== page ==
United States Army, died February 27, 1869,
at Point San Josť, San Francisco, California, of convulsions.
[Born in District of Columbia.—Appointed
from District of Columbia.]
Surgeon U. S. Army, October, 1861.
With the Army of the Potomac, to
December, 1862. Hospital duty, Washington, D. C., to February, 1864. In
the Medical Director's Office, Washington, D. C. Brevet Captain and
Major U. S. Army, for faithful and
meritorious services during the war. En route to the Department of
California, June, 1868, to —
A. Bradley, born in District of Columbia. Appointed from
District of Columbia, Assistant Surgeon
United States Army, October 22, 1861. With the Army of the Potomac,
to December, 1862. Hospital duty, Washington, D. C., to February,
1864. In Medical Director's Office, Department of Washington, to
June, 1869. At Point San Jose, California, to date of his death.
CASE 435.--Private S. C. Gage,
Co. C, 15th New Jersey, aged 28 years, was admitted to Finley
Hospital, Washington, May 8, 1863, with a gunshot penetrating wound
of the chest and abdomen, received at Chancellorsville on the 3d. A
conoidai musket ball had entered at the right side between the
seventh and eighth ribs, nearer to the spine than to the sternum.
Its course was inward, upward, and forward; and its exit two and a
half inches to the inner side of the right nipple, between the
fourth and fifth ribs. The liver was wounded in its passage as well
as a portion of the lung. Bile was discharged for several days from
the lower or entrance wound. On May 12th, at eleven o'clock at
night, uncontrollable haemorrhage occurred, and death resulted in a
short time, May 13, 1863. Assistant Surgeon William A. Bradley, U.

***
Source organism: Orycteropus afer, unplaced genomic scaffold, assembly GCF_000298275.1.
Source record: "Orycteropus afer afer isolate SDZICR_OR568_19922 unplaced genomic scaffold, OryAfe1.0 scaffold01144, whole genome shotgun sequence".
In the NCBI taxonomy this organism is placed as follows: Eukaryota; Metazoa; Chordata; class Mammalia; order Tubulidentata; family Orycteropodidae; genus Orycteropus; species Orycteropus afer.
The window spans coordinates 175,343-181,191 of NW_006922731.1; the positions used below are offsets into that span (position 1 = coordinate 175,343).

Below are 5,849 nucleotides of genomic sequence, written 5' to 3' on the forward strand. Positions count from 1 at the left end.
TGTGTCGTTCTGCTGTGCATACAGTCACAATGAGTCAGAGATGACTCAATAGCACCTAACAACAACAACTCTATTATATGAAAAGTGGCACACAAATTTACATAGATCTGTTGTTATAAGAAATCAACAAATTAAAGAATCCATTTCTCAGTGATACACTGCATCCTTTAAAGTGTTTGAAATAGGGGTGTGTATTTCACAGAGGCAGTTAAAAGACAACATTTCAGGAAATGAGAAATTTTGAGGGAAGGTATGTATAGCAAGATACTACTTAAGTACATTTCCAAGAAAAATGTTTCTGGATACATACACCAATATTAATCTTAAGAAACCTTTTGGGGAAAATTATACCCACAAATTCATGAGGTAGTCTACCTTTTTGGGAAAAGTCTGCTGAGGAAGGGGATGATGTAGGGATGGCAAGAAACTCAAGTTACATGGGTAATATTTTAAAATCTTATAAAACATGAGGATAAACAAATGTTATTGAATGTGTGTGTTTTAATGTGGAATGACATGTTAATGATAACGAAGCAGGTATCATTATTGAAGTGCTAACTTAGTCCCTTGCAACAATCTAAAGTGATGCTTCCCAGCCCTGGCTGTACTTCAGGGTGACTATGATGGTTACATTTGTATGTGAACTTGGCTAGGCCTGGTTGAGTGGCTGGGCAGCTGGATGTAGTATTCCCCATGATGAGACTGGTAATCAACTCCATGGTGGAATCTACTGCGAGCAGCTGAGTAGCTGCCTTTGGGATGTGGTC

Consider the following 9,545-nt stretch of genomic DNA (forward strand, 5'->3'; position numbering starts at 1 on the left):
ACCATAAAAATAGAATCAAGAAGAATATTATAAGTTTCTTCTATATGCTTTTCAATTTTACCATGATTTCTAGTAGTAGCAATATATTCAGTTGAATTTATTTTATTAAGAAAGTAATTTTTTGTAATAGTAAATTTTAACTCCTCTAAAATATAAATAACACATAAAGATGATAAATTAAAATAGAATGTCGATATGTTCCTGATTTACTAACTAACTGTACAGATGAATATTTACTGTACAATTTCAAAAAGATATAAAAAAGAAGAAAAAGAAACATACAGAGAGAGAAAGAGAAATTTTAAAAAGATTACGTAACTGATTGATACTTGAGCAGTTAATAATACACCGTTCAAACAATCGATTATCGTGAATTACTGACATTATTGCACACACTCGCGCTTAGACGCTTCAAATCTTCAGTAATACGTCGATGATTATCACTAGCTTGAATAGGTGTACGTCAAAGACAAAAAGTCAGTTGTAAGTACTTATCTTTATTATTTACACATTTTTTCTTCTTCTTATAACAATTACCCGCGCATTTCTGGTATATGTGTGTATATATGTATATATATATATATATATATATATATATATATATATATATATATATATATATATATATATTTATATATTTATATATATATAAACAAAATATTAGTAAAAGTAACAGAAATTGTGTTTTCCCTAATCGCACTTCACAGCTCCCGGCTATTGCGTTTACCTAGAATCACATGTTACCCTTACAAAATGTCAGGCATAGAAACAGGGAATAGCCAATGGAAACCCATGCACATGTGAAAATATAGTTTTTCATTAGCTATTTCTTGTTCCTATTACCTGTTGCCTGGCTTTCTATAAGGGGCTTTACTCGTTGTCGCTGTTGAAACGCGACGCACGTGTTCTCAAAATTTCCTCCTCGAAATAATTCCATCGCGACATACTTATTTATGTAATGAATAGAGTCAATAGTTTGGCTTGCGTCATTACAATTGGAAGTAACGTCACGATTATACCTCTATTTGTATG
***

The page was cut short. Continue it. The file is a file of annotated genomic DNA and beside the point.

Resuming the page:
S. A., reported the case.
CASE 564.--Private Lewis Vetter, Co. I, 1st New York Artillery, aged
32 years, was wounded at Chancellorsville, May 3, 1863. He remained
at the field hospital until the 7th, when he was transferred to
Finley Hospital, Washington. Here, Assistant Surgeon William A.
Bradley, U. S. A., recorded the injury as a "shot wound of the right
side." On June 2d, the man was transferred to Satterlee Hospital.
The following notes of the case appear upon the case-book: "Gunshot
wound of the anterior wall of the abdomen; the ball entered about
one inch above the crest of the right ilium. The patient states that
a portion of omentum protruded about six inches from the wound, and
that the protrusion was tied arid replaced. The ligature still
remains. Sulphate of copper dressings. June 16th, traction on the
ligature was commenced by adhesive, strips, and water dressings were
applied to the wound. On the 18th, the ligature came away. The
patient had some diarrhœa on the 19th. On the 20th, cerate dressings
were applied." The case appears to have progressed favorably, and on
July 27th Vetter was returned to duty. He is not a pensioner.
When first placed as medical officer at this post, I found much
tendency to Diarrhea and milder forms of dysentery, produced by the
use of the river water, which holds both lime and magnesia in
solution. This source of trouble ires been remedied for the future
by having a well sunk in one of the bastions, which it is believed
will afford a sufficient quantity of purer water, though its
chemical constituents have not yet been ascertained by analysis.
Extract from the Report of Acting Assistant Surgeon WILLIAM A.
BRADLEY, jr., U. S. A. Upton's hill, Virginia, September 30, 1861.
(The personal edited research
notes of Michael Echols, the source of which may or
may not be completely documented)